Anita Hill Wants to Inspire You

A Story of Injustice, Sexual Harassment and Hope

Anita Hill (left) was given a rousing introduction by Christine
Blasey Ford at a recent UW lecture. Both have spoken up about
sexual harassment during Supreme Court confirmation hearings. (Photo by Emily Pitre / UW Office of Public Lectures)

Anita Hill strolled toward the podium to give a lecture for UW’s “Success” series.

She had just been introduced by Christine Blasey Ford, and when the two hugged on stage, the crowd went wild. It sounded like old videos of the Beatles getting mobbed by teenagers; the outpouring of respect was like being in the presence of legitimate superstardom.

Both Hill and Blasey Ford received national attention bringing up issues of sexual harassment at hearings of Supreme Court nominees.

When the din died down, Hill billed herself as a lawyer and advocate. But most of the crowd — many of whom had waited over an hour for the mere possibility of getting a ticket — considered her a warrior.

A Storied History

In 1991, Hill testified to the Senate Judiciary Committee (SJC) that Supreme Court Justice Clarence Thomas had sexually harassed her in the workplace. From 1981 to 1983, Thomas had supervised Hill at the U.S. Department of Education and Equal Employment Opportunity Commission.

The hearings were a national sensation and garnered widespread television coverage. Major broadcast networks cancelled soap operas and game shows to air them.

Rachel David, SCC professor of Gender and Women’s Studies, was working at a publishing company during the hearings. She remembers it vividly: “Everyone was watching or listening. I would walk through the halls of the office and everyone had the audio coming out of their door.

The SJC that judged the case was comprised of 14 white men.

Terry Taylor, SCC History and Political Science professor, recognized that Hill was not alone in the treatment she received. “Women who claim sexual assault are not taken seriously by largely all-male political panels,” he said.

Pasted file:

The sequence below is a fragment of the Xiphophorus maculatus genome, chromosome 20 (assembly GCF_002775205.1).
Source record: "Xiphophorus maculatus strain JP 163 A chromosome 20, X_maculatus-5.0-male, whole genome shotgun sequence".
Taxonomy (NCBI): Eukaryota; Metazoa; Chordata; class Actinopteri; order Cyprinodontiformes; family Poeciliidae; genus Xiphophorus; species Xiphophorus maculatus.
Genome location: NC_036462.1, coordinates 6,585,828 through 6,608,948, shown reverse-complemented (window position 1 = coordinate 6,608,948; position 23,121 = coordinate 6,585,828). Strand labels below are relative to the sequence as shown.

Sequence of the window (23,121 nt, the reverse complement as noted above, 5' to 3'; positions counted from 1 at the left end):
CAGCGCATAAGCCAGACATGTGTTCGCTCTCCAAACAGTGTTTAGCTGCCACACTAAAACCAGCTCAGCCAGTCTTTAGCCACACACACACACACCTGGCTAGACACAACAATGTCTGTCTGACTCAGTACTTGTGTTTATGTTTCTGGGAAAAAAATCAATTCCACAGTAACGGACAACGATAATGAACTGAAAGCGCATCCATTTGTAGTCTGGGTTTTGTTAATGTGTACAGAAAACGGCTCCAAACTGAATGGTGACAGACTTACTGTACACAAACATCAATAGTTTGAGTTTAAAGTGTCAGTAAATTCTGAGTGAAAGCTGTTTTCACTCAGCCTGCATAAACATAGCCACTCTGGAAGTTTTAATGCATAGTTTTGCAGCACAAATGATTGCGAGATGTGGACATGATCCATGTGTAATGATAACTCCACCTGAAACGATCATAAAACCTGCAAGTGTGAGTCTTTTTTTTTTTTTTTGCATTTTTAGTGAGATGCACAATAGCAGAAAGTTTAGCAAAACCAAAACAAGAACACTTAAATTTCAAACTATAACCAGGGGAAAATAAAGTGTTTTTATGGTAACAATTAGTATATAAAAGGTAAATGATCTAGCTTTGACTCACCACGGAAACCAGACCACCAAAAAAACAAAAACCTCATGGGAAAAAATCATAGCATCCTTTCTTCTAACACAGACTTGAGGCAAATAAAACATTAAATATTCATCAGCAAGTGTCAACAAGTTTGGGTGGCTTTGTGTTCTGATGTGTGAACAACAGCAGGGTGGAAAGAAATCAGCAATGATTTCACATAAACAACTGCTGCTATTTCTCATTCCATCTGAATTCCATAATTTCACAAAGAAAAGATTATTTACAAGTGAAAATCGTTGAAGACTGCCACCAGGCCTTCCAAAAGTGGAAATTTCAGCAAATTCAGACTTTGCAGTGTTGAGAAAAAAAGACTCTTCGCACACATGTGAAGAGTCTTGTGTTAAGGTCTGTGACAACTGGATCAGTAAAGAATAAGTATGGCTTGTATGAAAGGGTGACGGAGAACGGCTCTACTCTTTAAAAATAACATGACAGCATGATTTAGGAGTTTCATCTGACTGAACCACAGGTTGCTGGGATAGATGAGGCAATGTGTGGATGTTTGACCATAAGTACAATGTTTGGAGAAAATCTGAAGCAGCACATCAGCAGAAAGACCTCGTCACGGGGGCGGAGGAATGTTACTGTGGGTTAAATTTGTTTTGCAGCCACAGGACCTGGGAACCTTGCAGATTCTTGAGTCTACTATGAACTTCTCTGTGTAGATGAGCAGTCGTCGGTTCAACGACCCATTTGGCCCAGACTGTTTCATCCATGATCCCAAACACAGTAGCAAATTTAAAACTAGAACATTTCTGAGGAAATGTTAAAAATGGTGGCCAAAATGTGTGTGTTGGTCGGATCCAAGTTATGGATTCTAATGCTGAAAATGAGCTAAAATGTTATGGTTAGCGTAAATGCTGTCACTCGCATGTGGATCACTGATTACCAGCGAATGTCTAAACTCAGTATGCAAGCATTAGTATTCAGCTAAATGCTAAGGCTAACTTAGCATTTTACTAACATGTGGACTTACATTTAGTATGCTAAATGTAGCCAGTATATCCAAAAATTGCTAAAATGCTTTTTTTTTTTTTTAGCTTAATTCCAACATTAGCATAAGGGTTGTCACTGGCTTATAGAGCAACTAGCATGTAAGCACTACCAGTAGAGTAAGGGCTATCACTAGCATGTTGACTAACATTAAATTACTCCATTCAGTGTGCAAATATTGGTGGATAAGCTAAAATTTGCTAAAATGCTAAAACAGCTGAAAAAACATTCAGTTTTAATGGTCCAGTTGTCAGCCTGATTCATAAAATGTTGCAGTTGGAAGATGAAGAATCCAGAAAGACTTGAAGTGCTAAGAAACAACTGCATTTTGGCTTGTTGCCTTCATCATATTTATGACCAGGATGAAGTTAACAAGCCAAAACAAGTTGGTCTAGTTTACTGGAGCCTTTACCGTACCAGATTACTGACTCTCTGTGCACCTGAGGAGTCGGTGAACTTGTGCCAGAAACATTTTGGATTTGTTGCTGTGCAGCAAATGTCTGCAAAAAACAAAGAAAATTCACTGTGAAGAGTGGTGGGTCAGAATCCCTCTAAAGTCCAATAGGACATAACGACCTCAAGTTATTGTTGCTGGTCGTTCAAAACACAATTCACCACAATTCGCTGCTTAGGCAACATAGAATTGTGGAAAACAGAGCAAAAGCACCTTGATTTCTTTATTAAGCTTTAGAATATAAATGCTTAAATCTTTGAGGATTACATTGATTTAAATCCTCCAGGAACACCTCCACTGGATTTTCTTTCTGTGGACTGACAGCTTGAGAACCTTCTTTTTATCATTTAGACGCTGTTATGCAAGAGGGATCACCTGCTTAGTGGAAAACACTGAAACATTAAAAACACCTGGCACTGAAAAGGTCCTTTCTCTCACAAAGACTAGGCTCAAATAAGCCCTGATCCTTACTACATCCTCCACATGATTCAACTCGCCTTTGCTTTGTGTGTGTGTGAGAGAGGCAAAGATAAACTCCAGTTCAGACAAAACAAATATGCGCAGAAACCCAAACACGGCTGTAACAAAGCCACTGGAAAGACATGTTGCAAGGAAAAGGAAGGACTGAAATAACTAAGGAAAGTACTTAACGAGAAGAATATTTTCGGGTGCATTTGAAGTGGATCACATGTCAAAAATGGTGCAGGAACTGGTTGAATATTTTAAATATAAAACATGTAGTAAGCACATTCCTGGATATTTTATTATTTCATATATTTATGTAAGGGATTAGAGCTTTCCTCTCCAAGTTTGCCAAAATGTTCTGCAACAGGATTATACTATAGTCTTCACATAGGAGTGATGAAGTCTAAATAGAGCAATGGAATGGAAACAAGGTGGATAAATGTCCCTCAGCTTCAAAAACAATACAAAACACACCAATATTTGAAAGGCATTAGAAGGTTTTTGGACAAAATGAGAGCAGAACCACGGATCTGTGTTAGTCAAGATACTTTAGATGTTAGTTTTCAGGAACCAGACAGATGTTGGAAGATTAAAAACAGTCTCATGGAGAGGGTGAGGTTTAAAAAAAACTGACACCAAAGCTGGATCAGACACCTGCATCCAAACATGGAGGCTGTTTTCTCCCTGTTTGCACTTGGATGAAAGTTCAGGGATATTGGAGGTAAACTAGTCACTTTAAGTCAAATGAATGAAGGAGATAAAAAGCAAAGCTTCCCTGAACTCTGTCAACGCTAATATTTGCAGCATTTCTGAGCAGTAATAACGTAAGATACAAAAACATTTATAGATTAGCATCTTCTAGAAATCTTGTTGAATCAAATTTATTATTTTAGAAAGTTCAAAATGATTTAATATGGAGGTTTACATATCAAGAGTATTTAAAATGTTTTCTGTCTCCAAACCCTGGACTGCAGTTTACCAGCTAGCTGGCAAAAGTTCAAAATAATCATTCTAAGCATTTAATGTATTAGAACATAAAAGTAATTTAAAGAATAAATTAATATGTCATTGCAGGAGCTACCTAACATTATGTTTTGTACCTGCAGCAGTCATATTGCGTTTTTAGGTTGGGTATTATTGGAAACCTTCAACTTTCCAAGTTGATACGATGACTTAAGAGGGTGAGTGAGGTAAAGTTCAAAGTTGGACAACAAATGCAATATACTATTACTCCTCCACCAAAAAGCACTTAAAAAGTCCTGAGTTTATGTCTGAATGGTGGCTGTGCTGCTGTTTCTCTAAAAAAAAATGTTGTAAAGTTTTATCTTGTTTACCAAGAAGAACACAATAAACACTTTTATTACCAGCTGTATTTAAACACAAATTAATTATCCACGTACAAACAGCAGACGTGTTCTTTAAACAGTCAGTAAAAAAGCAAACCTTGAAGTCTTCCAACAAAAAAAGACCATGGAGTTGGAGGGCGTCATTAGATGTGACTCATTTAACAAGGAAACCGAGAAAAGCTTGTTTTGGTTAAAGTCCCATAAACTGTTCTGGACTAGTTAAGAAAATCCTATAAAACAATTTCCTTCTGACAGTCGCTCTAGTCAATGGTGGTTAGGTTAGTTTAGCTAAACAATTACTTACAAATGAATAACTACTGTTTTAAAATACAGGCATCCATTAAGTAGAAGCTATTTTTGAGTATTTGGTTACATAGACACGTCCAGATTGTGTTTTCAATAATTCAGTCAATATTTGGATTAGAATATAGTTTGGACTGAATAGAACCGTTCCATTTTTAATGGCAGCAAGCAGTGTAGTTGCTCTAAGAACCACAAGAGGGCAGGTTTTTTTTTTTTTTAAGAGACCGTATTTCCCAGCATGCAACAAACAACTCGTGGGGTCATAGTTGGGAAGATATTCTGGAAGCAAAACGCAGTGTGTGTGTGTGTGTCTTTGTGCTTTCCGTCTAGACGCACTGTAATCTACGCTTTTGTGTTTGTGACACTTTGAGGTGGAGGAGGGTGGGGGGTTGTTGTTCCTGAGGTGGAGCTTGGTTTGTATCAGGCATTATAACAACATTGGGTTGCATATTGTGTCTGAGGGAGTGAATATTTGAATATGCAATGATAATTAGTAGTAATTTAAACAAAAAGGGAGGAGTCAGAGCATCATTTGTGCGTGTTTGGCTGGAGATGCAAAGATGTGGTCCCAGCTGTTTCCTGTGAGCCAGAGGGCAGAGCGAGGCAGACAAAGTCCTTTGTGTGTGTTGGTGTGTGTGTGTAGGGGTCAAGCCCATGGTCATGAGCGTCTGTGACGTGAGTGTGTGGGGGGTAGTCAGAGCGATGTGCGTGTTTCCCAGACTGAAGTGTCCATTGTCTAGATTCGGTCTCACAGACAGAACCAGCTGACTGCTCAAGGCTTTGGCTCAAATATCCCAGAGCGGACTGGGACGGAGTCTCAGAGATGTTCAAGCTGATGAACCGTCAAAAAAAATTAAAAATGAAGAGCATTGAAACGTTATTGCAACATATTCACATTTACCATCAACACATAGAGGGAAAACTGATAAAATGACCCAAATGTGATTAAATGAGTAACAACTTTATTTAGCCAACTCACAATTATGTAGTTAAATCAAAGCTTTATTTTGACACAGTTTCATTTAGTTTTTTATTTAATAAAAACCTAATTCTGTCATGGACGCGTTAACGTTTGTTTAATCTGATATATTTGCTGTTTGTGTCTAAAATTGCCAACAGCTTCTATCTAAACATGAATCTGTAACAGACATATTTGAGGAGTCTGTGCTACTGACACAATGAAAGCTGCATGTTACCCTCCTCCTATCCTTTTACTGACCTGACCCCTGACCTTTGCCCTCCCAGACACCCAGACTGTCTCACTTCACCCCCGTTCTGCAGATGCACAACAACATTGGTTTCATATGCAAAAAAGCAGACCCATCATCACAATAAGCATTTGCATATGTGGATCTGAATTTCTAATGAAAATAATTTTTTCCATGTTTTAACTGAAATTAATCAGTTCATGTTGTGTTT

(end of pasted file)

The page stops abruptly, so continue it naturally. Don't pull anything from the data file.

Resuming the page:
As head of the committee, then-Senator Joe Biden ended the hearings after Thomas called it “a high-tech lynching” in reference to his own racial identity as a black man, and the Senate subsequently approved Thomas 52-48. Almost thirty years later, the nomination of Supreme Court Justice Brett Kavanaugh (who was also accused of sexually inappropriate conduct) got approved 50-48 in 2018.

The Woman Herself

Hill offered inspiring words about her own experience: “I will not allow (the SJC) to rob me of a just world.”

Hill is a tenured law professor at Brandeis University as well as the chair of the Hollywood Commission on Sexual Harassment and Advancing Equality in the Workplace. In 1989, she became the University of Oklahoma’s first tenured black professor.

During her speech, Hill questioned aloud whether she was a worthy choice to give a lecture on “Success” given the outcome of her case. Her conclusion: “I survived 1991. That was a success.”

As a child, Hill loved mechanical toys. She had a typewriter with a little doll woman attached to it; when it broke, she said she would take it apart and rebuild it.

“Occasionally, when I did so, it worked again,” Hill said, comparing the anecdote to strategies she employs as an activist today: “We have to take some things apart and put them back together.”

Speaking about her experiences in school, she said, “No one said I might be an engineer or scientist.” At Oklahoma State University — a school with a student body of 18,000 — she says she was one of 200 black students.

“I was a fish out of water,” Hill said, but she doesn’t know whether it was because she was black or because she was a woman. “This fish out of water learned to breathe in the most arid of climates.”

Stories That See the Light

During her speech, Hill praised Blasey Ford’s testimony in 2018 as “an act of sheer courage and faith.”